Web Informant #308, 8 December 2003

A new way to do wireless networks




Comdex wasn't any thrill this year: call it the demi-Comdex, the mini-me Comdex. But one meeting made the entire trip almost worthwhile. I spoke to a couple of guys who are doing a fixed-point wireless ISP. The concept isn't new, but their timing may be perfect.


And these guys, who are from a company called Slice Networks in Nebraska, may actually be ahead of a very big development: last week Intel, IBM and AT&T endorsed their concept with a new company called Cometa Networks that will roll out a new nationwide wireless network.


What is so new about it? Well, as I said, fixed-point wireless has been around a while. Metricom is perhaps the most notable example of a company who tried to pull it off but failed, exiting the stage several hundred of millions in the hole. The new take on wireless tries to do something different:


First off, these approaches from Slice and Cometa are making use of existing telecommunications infrastructure. The biggest challenge for Metricom was getting access to towers to build out their network. Granted, their towers weren't anything like the cellular industry needed, but you still have to put your antennas around the countryside and that takes people on the ground and lawyers ready to be deployed at a moments' notice. So if you can leverage existing points of presence that are already wired to the Internet and just add the radio gear, you are a leg up and several months' or years' ahead of the game. Of course, these points have to be near where your customers need the radio coverage, too.


Second, we aren't talking about needing any new gear on the client side either. Where Metricom fell short was in using custom radio receivers for each client. These new approaches make use of the most common wireless adapters out there -- the 802.11b wireless network standard. And what is nice about this standard is that the interoperability wars have already been fought and won and it pretty much doesn’t matter whose gear you use: everything (usually) works together.


What makes the 802.11b (also known as WiFi) play more compelling is that Intel, Apple, IBM, Toshiba, and Dell are all planning (or doing it already) on incorporating wireless networking clients in their laptops, so there is literally nothing that users have to do to take advantage of this. Microsoft is also helping matters by making Windows XP the most wireless-friendly operating system out there. (Some would argue that XP is too friendly, making it easier for users to tap into wireless networks that they shouldn't be using, but I won't take that up here.)


Finally, you want to leverage the existing billing and customer support infrastructure of a standard ISP or phone company to make the whole ball of wax easier. This is what the Slice Networks guys are doing, and what some other forward-thinking ISPs are planning in this area, and why AT&T is part of the Cometa play. One of the reasons that DSL has been such a boondoggle has been ginning up the billing apparatus to keep track of large numbers of people spending small sums of money on a monthly basis: the phone companies are very, very good at this, and only some ISPs are just now getting the hang of it.


Okay, so what's the big deal? The added wrinkle to what Slice and the bigger players are doing in fixed-point wireless is to extend the range of the 802.11b radios. Typically, these devices only operate within a few hundred feet of their access points, and that is being generous. The catch is being able to boost the signal strength to cover miles of territory, so that fewer antennas and access points are needed. In addition to boosting the signals, you need additional electronics to ensure that more than a few users can connect and make use of the access points that were originally designed to just support small workgroups. Fortunately, the technology to make this all happen is now readily available, and is coming into wider deployment. It is an exciting time. My colleague Dave Molta from my former alma mater Network Computing recently wrote a couple of articles about these technologies:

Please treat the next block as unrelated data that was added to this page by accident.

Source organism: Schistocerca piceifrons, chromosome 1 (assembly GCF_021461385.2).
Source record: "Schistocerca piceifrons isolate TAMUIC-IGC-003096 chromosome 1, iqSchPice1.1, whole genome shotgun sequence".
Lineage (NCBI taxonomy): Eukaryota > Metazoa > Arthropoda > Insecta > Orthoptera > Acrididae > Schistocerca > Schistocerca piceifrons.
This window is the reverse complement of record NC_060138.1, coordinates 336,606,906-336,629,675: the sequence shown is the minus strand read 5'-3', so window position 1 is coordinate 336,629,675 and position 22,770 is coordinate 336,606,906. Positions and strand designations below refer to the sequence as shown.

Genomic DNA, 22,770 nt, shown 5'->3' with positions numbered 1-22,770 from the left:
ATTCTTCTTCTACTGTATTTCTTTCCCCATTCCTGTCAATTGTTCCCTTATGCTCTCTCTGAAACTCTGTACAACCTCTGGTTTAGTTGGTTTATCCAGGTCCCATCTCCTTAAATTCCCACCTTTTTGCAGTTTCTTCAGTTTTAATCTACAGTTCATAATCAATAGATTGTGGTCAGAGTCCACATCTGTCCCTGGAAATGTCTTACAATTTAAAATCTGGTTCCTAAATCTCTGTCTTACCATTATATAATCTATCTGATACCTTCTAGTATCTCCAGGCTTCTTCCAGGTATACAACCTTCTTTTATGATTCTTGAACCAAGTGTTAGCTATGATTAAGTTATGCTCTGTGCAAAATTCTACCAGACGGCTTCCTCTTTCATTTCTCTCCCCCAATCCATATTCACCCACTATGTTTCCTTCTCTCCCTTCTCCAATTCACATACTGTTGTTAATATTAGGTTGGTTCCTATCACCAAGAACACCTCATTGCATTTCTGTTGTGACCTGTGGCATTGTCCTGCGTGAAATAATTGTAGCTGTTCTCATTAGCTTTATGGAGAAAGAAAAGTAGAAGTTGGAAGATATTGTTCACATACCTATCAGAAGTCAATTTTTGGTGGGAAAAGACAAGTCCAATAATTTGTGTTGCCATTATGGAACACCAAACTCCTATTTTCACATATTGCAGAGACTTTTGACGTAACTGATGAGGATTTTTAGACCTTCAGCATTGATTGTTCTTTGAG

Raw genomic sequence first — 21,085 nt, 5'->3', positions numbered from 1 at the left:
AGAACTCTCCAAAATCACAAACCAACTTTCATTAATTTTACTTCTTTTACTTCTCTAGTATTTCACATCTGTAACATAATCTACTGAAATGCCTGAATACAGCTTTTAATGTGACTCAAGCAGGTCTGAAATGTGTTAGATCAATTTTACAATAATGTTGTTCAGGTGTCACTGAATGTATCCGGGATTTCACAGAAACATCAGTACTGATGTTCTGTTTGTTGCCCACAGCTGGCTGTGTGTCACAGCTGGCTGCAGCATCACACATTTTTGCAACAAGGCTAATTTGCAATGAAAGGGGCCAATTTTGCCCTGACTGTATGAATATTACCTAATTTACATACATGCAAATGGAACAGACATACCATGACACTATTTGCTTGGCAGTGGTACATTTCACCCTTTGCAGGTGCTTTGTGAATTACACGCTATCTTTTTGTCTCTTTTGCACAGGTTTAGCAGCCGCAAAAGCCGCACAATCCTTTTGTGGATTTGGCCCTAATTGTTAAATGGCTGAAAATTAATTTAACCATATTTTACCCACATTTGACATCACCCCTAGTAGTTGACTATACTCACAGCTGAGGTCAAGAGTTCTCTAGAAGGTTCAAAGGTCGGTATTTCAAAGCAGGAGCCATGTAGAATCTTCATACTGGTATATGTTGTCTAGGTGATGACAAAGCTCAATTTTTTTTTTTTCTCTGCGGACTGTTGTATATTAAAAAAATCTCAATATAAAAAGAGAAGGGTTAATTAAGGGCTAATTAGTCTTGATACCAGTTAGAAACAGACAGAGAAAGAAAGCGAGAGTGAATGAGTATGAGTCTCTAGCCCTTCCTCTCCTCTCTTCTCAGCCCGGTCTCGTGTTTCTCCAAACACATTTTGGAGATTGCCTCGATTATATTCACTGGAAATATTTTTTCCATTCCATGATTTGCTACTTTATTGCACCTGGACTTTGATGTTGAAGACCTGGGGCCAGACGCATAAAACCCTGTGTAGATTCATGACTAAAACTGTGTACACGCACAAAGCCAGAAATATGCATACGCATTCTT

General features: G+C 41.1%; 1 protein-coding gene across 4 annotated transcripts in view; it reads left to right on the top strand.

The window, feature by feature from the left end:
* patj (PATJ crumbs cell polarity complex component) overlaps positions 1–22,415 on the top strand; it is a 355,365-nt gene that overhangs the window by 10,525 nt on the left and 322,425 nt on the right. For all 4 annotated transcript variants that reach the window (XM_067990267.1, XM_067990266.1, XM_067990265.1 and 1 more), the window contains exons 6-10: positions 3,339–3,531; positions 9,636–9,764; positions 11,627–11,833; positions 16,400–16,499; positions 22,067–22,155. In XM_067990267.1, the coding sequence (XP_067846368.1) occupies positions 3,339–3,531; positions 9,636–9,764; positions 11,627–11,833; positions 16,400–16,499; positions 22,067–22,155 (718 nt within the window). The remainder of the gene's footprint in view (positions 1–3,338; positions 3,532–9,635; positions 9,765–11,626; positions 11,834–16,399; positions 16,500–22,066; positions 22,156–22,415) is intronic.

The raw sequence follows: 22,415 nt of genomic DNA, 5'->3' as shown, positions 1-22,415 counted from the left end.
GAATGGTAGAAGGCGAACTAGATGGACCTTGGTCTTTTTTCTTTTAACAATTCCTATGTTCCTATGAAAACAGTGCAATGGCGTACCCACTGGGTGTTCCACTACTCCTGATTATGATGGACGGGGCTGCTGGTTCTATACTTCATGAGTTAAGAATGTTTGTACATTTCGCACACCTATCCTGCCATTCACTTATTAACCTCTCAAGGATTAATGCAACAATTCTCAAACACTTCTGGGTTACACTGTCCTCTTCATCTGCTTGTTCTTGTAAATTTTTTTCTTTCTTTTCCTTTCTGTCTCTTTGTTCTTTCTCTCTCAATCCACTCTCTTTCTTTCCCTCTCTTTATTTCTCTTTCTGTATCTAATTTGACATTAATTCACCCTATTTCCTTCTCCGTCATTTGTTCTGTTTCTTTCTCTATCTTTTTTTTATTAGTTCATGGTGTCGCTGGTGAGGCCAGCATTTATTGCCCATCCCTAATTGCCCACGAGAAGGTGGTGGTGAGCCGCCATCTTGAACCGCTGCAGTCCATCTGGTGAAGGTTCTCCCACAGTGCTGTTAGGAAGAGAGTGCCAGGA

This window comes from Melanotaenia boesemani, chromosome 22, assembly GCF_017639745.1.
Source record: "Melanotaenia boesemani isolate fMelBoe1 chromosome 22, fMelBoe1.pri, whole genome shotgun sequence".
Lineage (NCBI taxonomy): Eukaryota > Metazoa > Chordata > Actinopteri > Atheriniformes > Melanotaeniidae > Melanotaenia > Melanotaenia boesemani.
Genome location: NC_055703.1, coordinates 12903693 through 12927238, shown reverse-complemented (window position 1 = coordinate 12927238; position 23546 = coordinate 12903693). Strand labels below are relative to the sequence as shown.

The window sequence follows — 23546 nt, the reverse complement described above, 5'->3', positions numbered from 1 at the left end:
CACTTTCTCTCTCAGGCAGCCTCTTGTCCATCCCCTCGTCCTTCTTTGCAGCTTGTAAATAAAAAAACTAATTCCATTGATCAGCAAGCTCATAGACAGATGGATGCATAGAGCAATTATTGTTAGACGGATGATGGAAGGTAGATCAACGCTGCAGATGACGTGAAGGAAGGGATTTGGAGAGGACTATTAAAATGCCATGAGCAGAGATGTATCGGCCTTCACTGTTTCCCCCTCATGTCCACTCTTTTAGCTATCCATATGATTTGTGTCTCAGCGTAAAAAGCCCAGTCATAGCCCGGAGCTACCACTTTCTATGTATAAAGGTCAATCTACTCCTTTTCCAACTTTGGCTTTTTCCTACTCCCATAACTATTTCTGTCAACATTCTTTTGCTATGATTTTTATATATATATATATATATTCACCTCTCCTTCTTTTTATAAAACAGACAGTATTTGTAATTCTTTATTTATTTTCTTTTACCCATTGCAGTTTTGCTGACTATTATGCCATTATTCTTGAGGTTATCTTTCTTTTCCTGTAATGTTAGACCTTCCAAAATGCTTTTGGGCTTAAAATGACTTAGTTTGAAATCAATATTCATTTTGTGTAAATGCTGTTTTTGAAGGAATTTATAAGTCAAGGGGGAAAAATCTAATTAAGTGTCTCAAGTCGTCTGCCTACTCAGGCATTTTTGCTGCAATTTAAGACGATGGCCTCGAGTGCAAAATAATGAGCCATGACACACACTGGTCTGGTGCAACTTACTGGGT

http://www.nwc.com/1324/1324f2.html  (wireless bridging)

http://www.nwc.com/1324/1324f1.html (point to point wireless)


So what we have here is a transformation taking place. The original idea with 802.11 networks was to provide mobility, as users roamed around their campuses with their laptops but were able to stay connected and get their work done. The new wide-ranging 802.11 application is to provide connectivity still, but to users who aren't moving around necessarily: they just are either too cheap, or too lazy to deal with getting higher-speed connections and still want to use the same gear but from a stationary spot, located inconveniently far away from any broadband supplier. Even though the growth in cable modems has been tremendous over the past 18 months, and DSL is still gaining converts despite the financial debacles of the major suppliers, there are still many locations around the country that will never be wired for broadband access. The new fixed-point wireless changes that equation substantially.


The guys I met with from Slice told me that they were profitable from the first month forward with their setup: the cost of goods to extend their existing points of presence into the wireless arena were measured in just a couple of thousand dollars, and it doesn't take many customers to pay back that investment quickly. Granted, Cometa has a bigger nut to crack, but I think both are on to something. Maybe this time fixed-point wireless will be a hit.


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Entire contents copyright 2002 by David Strom, Inc. 

David Strom, dstrom@cmp.com, +1 (516) 562-7151

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